Nursing Mothers
Fluconazole is secreted in human milk at concentrations similar to plasma. Therefore, the use of
DIFLUCAN in nursing mothers is not recommended.
Pediatric Use
An open-label, randomized, controlled trial has shown DIFLUCAN to be effective in the
treatment of oropharyngeal candidiasis in children 6 months to 13 years of age. (See CLINICAL
STUDIES
.)
The use of DIFLUCAN in children with cryptococcal meningitis, Candida esophagitis, or
systemic Candida infections is supported by the efficacy shown for these indications in adults and
by the results from several small noncomparative pediatric clinical studies. In addition,
pharmacokinetic studies in children (see CLINICAL PHARMACOLOGY) have established a
dose proportionality between children and adults. (See DOSAGE AND ADMINISTRATION.)
In a noncomparative study of children with serious systemic fungal infections, most of which
were candidemia, the effectiveness of DIFLUCAN was similar to that reported for the treatment
of candidemia in adults. Of 17 subjects with culture-confirmed candidemia, 11 of 14 (79%) with
baseline symptoms (3 were asymptomatic) had a clinical cure; 13/15 (87%) of evaluable patients
had a mycologic cure at the end of treatment but two of these patients relapsed at 10 and 18 days,
respectively, following cessation of therapy.
The efficacy of DIFLUCAN for the suppression of cryptococcal meningitis was successful in 4
of 5 children treated in a compassionate-use study of fluconazole for the treatment of
life-threatening or serious mycosis. There is no information regarding the efficacy of fluconazole
for primary treatment of cryptococcal meningitis in children.
The safety profile of DIFLUCAN in children has been studied in 577 children ages 1 day to
17 years who received doses ranging from 1 to 15 mg/kg/day for 1 to 1,616 days. (See
ADVERSE REACTIONS.)
Efficacy of DIFLUCAN has not been established in infants less than 6 months of age. (See
CLINICAL PHARMACOLOGY.) A small number of patients (29) ranging in age from 1 day
to 6 months have been treated safely with DIFLUCAN.
Geriatric Use
In non-AIDS patients, side effects possibly related to fluconazole treatment were reported in
fewer patients aged 65 and older (9%, n =339) than for younger patients (14%, n=2240).
However, there was no consistent difference between the older and younger patients with respect
to individual side effects. Of the most frequently reported (>1%) side effects, rash, vomiting and
diarrhea occurred in greater proportions of older patients. Similar proportions of older patients
(2.4%) and younger patients (1.5%) discontinued fluconazole therapy because of side effects. In
post-marketing experience, spontaneous reports of anemia and acute renal failure were more
frequent among patients 65 years of age or older than in those between 12 and 65 years of age.
Because of the voluntary nature of the reports and the natural increase in the incidence of anemia
and renal failure in the elderly, it is however not possible to establish a casual relationship to
drug exposure.
Controlled clinical trials of fluconazole did not include sufficient numbers of patients aged 65
and older to evaluate whether they respond differently from younger patients in each indication.
Other reported clinical experience has not identified differences in responses between the elderly
and younger patients.
Fluconazole is primarily cleared by renal excretion as unchanged drug. Because elderly patients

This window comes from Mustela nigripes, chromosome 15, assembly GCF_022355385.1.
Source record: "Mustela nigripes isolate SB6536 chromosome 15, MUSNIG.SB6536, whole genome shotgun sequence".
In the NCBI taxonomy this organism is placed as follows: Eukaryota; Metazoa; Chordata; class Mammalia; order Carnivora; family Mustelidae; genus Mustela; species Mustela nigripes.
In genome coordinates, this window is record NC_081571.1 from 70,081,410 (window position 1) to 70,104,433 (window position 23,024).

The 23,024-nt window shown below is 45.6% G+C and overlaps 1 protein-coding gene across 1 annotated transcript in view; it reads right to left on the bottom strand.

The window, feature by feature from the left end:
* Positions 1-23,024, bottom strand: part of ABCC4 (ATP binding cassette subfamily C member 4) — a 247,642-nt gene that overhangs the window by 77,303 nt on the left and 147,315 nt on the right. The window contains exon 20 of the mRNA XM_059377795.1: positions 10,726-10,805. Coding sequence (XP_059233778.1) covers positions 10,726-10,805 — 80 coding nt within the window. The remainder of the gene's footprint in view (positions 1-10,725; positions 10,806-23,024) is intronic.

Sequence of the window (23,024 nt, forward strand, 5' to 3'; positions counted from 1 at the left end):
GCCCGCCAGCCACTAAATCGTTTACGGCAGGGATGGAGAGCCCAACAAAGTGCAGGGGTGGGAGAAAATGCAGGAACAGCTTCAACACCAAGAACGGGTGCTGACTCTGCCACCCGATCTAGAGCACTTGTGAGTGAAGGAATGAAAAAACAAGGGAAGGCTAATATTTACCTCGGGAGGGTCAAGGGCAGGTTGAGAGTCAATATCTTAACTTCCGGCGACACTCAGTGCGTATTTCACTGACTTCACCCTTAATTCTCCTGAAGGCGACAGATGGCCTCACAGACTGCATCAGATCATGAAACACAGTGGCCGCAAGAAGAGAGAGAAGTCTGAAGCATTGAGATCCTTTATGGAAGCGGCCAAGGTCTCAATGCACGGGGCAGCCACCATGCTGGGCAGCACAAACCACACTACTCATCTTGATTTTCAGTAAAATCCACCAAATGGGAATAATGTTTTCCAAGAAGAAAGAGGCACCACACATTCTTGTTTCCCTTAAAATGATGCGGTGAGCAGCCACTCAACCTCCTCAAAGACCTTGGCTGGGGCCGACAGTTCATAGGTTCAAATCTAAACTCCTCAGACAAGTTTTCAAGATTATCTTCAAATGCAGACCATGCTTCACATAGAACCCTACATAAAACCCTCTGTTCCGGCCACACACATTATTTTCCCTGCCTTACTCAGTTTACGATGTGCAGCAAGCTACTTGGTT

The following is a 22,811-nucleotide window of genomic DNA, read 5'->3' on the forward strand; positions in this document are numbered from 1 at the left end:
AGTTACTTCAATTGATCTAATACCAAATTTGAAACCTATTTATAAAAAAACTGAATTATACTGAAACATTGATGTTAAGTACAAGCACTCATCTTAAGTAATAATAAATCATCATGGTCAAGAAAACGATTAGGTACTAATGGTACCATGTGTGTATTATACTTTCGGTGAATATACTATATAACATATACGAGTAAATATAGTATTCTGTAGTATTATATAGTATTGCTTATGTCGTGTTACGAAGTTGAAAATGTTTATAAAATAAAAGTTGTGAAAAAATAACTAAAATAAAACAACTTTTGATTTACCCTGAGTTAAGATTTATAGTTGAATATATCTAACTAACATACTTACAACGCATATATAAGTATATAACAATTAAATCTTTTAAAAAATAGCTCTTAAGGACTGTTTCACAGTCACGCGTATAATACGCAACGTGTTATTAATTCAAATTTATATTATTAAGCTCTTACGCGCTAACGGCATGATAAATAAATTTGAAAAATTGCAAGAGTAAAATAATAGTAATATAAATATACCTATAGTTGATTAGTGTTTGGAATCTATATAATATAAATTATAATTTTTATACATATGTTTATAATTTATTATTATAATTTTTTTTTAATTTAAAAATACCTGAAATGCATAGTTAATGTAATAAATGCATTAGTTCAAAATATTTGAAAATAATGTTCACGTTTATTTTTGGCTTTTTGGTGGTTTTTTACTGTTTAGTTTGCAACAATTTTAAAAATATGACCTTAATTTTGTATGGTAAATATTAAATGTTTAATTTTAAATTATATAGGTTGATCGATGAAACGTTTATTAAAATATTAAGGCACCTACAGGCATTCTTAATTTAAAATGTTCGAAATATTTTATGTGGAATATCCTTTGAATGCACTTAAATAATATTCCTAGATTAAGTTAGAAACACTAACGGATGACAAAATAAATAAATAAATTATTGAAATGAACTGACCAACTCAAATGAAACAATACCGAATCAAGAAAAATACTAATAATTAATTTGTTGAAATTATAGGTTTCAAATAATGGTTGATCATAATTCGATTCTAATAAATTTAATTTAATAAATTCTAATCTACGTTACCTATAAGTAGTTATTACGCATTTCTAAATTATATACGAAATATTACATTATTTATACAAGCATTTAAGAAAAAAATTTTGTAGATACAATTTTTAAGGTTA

are more likely to have decreased renal function, care should be taken to adjust dose based on
creatinine clearance. It may be useful to monitor renal function. (See CLINICAL
PHARMACOLOGY and DOSAGE AND ADMINISTRATION.)
ADVERSE
REACTIONS
In Patients Receiving a Single Dose for Vaginal Candidiasis:
During comparative clinical studies conducted in the United States, 448 patients with vaginal
candidiasis were treated with DIFLUCAN, 150 mg single dose. The overall incidence of side
effects possibly related to DIFLUCAN was 26%. In 422 patients receiving active comparative
agents, the incidence was 16%. The most common treatment-related adverse events reported in
the patients who received 150 mg single dose fluconazole for vaginitis were headache (13%),
nausea (7%), and abdominal pain (6%). Other side effects reported with an incidence equal to or
greater than 1% included diarrhea (3%), dyspepsia (1%), dizziness (1%), and taste perversion
(1%). Most of the reported side effects were mild to moderate in severity. Rarely, angioedema
and anaphylactic reaction have been reported in marketing experience.
In Patients Receiving Multiple Doses for Other Infections:
Sixteen percent of over 4000 patients treated with DIFLUCAN (fluconazole) in clinical trials of
7 days or more experienced adverse events. Treatment was discontinued in 1.5% of patients due
to adverse clinical events and in 1.3% of patients due to laboratory test abnormalities.
Clinical adverse events were reported more frequently in HIV infected patients (21%) than in
non-HIV infected patients (13%); however, the patterns in HIV infected and non-HIV infected
patients were similar. The proportions of patients discontinuing therapy due to clinical adverse
events were similar in the two groups (1.5%).
The following treatment-related clinical adverse events occurred at an incidence of 1% or greater
in 4048 patients receiving DIFLUCAN for 7 or more days in clinical trials: nausea 3.7%,
headache 1.9%, skin rash 1.8%, vomiting 1.7%, abdominal pain 1.7%, and diarrhea 1.5%.
Hepatobiliary: In combined clinical trials and marketing experience, there have been rare cases
of serious hepatic reactions during treatment with DIFLUCAN. (See WARNINGS.) The
spectrum of these hepatic reactions has ranged from mild transient elevations in transaminases to
clinical hepatitis, cholestasis and fulminant hepatic failure, including fatalities. Instances of fatal